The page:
Control the Lead Arm For Crisp Golf Chips

Developing a one-piece chipping motion with minimal hand action is the key to consistency. A firm left (lead) wrist is a primary ingredient.

A left wrist that breaks down through impact adds loft to the club, causing shots to fly higher and shorter than intended. It may also lead to thin and topped shots. Many golfers hinge the left wrist in an attempt to lift the ball into the air, which is entirely unnecessary due to the club's loft.

While you want a firm left arm and wrist, be careful not to tense up or grip the club too tightly. Also, the hands and forearms should be allowed to rotate (without the wrists hinging) on the backswing and follow through. If your wrists are rigid, the clubface will close on the backswing, causing all manner of mishits.

Practice chipping with the left arm and club forming and maintaining a straight line through the entire swing. The butt end of the club should remain close to the left wrist at all times. Remember to set up with hands slightly ahead of the ball, which creates a downward blow and solid impact.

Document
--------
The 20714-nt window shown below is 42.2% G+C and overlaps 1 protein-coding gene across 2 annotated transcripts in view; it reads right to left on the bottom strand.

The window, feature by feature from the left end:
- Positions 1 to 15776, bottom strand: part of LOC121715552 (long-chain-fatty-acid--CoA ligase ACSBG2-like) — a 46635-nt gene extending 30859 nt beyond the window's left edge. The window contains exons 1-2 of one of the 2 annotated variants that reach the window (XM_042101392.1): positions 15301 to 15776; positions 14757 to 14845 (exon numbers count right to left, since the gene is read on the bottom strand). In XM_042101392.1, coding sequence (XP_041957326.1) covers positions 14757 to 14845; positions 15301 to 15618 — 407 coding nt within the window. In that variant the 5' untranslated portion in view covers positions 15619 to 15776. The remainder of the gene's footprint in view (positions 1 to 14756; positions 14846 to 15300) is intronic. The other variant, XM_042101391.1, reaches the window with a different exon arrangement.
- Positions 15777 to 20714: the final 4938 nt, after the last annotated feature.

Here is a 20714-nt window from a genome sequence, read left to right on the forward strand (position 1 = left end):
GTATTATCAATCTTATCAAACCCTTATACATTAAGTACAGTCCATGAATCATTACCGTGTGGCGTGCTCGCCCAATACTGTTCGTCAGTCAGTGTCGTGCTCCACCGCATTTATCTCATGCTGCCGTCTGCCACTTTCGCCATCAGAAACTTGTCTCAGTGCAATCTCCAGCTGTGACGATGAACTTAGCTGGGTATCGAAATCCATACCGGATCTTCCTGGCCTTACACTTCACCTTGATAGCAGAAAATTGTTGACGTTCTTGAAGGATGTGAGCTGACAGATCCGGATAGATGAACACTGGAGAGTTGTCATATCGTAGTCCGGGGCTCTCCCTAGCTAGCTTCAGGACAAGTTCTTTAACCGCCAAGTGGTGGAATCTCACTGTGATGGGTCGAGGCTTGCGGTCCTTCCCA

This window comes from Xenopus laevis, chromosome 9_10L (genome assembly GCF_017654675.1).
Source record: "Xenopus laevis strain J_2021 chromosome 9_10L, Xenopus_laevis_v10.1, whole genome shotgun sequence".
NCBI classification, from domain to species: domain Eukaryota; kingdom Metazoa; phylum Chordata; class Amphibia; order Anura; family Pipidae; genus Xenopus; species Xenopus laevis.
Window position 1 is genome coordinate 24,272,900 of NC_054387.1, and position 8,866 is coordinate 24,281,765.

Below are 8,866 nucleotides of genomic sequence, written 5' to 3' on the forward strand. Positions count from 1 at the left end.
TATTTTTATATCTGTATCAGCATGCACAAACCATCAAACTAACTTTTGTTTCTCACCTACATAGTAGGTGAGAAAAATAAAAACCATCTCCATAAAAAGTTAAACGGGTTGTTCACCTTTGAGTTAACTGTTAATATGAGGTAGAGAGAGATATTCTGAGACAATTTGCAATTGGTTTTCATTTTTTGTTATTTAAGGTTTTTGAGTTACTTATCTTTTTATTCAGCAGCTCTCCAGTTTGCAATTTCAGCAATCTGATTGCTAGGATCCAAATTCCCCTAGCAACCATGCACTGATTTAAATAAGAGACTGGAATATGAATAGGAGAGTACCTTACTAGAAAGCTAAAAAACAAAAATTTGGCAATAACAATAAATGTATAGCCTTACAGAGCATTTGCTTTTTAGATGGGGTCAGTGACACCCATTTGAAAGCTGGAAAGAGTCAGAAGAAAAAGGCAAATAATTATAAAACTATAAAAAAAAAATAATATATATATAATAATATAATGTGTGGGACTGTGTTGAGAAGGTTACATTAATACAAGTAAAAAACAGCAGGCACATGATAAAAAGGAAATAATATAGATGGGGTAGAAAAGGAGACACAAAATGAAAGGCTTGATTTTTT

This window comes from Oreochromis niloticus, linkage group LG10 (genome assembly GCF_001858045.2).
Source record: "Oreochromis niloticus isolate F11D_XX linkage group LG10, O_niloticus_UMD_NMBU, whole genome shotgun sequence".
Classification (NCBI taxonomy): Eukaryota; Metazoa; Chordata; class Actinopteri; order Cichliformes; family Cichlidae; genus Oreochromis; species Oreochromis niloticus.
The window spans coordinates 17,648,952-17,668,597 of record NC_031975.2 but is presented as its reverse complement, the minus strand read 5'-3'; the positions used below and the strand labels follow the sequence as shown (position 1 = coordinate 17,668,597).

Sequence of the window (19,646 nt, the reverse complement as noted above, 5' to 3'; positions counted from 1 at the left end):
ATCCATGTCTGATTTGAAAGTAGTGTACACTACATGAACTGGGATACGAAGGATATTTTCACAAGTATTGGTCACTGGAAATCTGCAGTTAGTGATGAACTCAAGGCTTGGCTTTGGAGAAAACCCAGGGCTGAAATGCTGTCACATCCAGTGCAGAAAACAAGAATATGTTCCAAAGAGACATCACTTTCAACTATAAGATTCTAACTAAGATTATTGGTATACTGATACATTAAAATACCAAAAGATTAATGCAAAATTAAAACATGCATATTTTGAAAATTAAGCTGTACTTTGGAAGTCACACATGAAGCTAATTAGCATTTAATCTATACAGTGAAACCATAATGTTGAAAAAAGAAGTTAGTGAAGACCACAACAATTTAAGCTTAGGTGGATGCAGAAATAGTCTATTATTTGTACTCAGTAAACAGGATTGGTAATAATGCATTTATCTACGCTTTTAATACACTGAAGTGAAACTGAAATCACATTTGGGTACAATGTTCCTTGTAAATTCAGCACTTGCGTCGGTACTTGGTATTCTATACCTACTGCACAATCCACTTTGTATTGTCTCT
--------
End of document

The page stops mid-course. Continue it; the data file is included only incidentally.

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Control the Lead Arm for Crisp Golf Chips

Control the Lead Arm for Crisp Golf Chips

Chipping the ball well is crucial to your overall success on the course. You will have to chip the ball during each and every round that you play - unless you hit all 18 greens in regulation, which is quite the rare feat. Understanding how to chip the ball consistently so that you can set yourself up with short par putts is one of the keys to lowering your scores. Professional golfers are able to get the ball up and down from all around the green, which is one of the reasons they so regularly shoot scores in the 60's.